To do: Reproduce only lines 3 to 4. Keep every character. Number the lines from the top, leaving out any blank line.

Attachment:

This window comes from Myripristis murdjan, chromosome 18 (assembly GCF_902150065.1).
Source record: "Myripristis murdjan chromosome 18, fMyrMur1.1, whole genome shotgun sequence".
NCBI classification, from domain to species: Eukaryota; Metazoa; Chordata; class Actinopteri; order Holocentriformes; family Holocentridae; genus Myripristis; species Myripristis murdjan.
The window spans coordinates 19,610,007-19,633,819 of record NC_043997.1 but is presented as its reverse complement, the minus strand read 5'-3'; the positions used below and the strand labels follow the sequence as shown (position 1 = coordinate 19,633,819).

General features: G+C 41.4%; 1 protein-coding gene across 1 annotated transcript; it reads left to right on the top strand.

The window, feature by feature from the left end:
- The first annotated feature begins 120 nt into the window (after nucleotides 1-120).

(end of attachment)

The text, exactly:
NCBI classification, from domain to species: Eukaryota; Metazoa; Chordata; class Actinopteri; order Holocentriformes; family Holocentridae; genus Myripristis; species Myripristis murdjan.
The window spans coordinates 19,610,007-19,633,819 of record NC_043997.1 but is presented as its reverse complement, the minus strand read 5'-3'; the positions used below and the strand labels follow the sequence as shown (position 1 = coordinate 19,633,819).